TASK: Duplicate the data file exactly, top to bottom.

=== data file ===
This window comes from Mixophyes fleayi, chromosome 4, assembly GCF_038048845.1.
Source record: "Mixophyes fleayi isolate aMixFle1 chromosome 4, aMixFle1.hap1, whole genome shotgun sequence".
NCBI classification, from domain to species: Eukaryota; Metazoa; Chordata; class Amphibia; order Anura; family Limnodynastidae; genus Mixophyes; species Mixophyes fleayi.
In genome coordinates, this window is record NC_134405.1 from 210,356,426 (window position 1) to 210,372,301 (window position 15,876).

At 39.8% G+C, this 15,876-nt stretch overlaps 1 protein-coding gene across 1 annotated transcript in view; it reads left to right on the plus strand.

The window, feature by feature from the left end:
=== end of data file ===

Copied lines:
This window comes from Mixophyes fleayi, chromosome 4, assembly GCF_038048845.1.
Source record: "Mixophyes fleayi isolate aMixFle1 chromosome 4, aMixFle1.hap1, whole genome shotgun sequence".
NCBI classification, from domain to species: Eukaryota; Metazoa; Chordata; class Amphibia; order Anura; family Limnodynastidae; genus Mixophyes; species Mixophyes fleayi.
In genome coordinates, this window is record NC_134405.1 from 210,356,426 (window position 1) to 210,372,301 (window position 15,876).

At 39.8% G+C, this 15,876-nt stretch overlaps 1 protein-coding gene across 1 annotated transcript in view; it reads left to right on the plus strand.

The window, feature by feature from the left end: